This IN THE SPOOKIGHT column is a reprint from February 2007:
Think of Japan’s Toho productions, and the first name that comes to mind is Godzilla, and rightly so, since Toho produced more than 25 movies starring everyone’s favorite giant mutated dinosaur.
However, Toho also made a couple of King Kong movies in the 1960s. They made some Frankenstein films as well, but we won’t go there today. Their second (and last) Kong film was KING KONG ESCAPES (1967), generally considered to be one of the worst Kong movies ever made, right up there with KING KONG LIVES (1986).
My vote for the worst goes to KING KONG LIVES, and that’s because I have a soft spot in my heart for KING KONG ESCAPES. Maybe it’s because KING KONG ESCAPES was the first Kong movie I ever saw. Or maybe, just maybe, it’s not that bad after all.
KING KONG ESCAPES borrows heavily from the 1960s James Bond craze. There’s a supervillain, the evil Dr. Who, beautiful women, and a dashing hero, played by Rhodes Reason doing his best to impersonate Sean Connery. What passes as a plot has Dr. Who building a robot Kong to dig up the precious “element X” which of course, once he has, he’ll be able to use to rule the world! (cue crazed evil laugh). When the robot Kong fails, Who captures the real Kong to do the work. Of course, Kong isn’t interested. He’s too busy falling in love with the young blonde lead in the movie, Susan, played by Linda Miller.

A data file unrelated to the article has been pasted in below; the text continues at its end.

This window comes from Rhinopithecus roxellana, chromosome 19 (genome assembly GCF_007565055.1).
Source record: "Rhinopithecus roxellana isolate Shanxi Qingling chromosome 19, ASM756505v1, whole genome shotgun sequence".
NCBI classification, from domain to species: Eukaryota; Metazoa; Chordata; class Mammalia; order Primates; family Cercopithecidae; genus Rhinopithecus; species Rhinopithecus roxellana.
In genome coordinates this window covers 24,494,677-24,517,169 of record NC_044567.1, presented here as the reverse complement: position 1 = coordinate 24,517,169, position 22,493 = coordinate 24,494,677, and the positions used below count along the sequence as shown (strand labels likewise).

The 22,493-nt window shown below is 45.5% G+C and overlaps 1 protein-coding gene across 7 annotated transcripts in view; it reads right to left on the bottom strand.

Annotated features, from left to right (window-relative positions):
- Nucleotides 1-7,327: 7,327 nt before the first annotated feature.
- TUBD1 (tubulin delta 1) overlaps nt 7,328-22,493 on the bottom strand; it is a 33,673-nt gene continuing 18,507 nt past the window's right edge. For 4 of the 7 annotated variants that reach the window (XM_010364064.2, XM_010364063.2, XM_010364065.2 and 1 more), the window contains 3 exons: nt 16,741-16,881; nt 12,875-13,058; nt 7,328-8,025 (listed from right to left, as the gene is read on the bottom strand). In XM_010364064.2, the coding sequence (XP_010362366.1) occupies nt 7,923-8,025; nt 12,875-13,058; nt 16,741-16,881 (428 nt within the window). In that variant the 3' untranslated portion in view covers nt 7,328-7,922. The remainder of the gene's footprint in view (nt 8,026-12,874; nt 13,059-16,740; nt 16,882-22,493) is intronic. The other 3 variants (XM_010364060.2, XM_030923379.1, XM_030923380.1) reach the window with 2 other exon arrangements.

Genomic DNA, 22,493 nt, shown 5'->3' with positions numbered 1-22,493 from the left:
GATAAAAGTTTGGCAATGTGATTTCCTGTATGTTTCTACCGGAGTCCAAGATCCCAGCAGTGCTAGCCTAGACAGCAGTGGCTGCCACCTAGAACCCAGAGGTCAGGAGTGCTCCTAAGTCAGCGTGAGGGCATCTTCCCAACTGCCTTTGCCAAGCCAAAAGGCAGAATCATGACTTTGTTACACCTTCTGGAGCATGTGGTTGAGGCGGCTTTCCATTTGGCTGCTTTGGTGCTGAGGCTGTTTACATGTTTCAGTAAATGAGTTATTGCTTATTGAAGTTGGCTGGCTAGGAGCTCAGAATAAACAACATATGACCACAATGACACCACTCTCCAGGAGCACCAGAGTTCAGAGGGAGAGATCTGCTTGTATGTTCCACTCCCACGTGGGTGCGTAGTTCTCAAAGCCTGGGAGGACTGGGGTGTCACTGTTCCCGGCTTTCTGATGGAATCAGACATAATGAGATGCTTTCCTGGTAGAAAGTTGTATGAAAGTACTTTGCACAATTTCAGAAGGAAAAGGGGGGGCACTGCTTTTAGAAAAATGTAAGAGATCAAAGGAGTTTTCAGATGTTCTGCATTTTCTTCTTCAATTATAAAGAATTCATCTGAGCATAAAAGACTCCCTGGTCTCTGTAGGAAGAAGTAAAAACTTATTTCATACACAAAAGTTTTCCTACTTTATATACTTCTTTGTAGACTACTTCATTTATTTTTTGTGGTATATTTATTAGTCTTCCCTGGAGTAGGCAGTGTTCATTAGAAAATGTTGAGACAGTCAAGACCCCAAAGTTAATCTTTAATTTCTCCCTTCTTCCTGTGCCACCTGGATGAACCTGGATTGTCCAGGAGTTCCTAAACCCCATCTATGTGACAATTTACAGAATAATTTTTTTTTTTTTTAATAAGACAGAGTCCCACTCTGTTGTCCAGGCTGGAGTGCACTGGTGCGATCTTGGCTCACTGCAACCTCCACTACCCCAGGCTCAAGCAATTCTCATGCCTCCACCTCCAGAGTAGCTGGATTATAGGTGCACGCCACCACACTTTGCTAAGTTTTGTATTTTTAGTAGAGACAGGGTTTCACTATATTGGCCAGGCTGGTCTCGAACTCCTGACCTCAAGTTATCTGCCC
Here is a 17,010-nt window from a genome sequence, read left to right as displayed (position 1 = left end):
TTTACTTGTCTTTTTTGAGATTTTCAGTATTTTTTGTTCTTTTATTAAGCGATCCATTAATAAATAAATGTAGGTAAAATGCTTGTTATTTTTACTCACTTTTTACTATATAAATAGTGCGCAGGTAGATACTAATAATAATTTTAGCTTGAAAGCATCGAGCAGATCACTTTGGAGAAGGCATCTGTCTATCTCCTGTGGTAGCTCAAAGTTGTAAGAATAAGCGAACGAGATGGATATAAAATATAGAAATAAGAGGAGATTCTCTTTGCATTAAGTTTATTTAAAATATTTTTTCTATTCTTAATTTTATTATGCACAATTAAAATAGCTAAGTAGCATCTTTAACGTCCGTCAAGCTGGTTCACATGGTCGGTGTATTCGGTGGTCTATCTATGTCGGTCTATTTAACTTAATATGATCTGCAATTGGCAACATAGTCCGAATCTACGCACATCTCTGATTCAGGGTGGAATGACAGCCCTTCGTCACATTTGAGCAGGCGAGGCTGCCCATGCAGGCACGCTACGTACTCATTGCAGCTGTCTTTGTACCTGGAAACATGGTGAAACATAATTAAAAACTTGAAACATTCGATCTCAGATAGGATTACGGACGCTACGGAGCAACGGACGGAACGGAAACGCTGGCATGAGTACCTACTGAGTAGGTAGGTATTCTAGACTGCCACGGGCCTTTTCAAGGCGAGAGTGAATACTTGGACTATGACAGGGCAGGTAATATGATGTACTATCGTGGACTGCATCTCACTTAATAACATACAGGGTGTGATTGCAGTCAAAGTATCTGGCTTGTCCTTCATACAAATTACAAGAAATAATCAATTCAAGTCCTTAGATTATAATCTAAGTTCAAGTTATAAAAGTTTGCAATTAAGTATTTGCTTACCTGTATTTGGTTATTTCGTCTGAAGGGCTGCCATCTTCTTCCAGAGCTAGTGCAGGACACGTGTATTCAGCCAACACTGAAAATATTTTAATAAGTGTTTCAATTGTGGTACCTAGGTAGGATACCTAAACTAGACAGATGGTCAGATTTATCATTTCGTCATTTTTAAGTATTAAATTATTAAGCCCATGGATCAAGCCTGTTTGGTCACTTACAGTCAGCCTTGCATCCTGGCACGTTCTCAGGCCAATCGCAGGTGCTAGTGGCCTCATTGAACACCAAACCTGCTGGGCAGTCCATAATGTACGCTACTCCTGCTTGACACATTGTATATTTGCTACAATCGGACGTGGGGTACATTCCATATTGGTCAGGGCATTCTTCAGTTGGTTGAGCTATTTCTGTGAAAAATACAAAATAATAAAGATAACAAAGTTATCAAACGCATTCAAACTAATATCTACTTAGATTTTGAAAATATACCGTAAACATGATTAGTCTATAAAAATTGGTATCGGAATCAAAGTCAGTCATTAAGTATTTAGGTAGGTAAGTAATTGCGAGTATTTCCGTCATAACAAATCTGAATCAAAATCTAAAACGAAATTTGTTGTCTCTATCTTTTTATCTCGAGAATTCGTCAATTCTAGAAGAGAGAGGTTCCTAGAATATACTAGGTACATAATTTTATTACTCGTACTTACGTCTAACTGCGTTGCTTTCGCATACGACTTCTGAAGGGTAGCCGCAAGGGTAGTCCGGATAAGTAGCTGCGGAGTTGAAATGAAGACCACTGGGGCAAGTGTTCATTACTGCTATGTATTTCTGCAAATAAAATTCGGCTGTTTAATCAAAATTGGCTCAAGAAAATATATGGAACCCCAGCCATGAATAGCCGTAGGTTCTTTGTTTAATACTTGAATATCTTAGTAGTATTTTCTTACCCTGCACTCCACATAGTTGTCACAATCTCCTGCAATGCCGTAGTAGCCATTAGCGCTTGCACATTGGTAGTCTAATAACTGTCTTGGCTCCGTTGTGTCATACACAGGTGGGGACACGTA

Unlike Fay Wray in the original, there’s no screaming here. Linda Miller’s character hardly seems frightened at all by Kong’s presence, and converses with him as if talking to her pet dog. Better yet, Kong listens and understands everything she says! Gone are the days when Kong tossed women who weren’t Fay Wray from New York buildings. In KING KONG ESCAPES, Kong is clearly a hero and a gentleman— or is it a gentle-ape?
Still, he packs a punch when he needs to. Japanese monster movies are famous for their giant monster battles, and on that front, KING KONG ESCAPES doesn’t disappoint. Kong fights a dinosaur, a sea monster, and in a “colossal struggle of monster vs. robot” as the film’s original movie posters boasted, he takes on his duplicate, the giant Robot Kong, in an epic climactic battle, which is actually quite well done.
The special effects really aren’t that bad. They’re on par with other Japanese monster movies of the decade, maybe even a bit better. Kong looks silly, but his appearance is several notches above his previous Toho stint, in KING KONG VS. GODZILLA (1963), where he looked sort of ragged, as if he’d been pummeled a few times by co-star Godzilla before the cameras rolled. And the Robot Kong is pretty cool looking.
KING KONG ESCAPES was directed by Ishiro Honda, who directed many of Toho’s better films, including the original GODZILLA, KING OF THE MONSTERS! in 1954. The English version screenplay by William J. Keenan is extremely silly, with awful dialogue, but it doesn’t really matter. What matters is Kong, and he gets plenty of screen time.
KING KONG ESCAPES doesn’t come close to either the original KING KONG (1933), or Peter Jackson’s 2005 remake. It is not a great movie nor does it pretend to be. The inept 1976 KING KONG with Jessica Lange, if you remember, compared itself to JAWS.
However, it is fun and entertaining, and in the world of monster movies, that’s often enough. At the end of the day, Kong is still king, still roaring, still on top, even after KING KONG ESCAPES.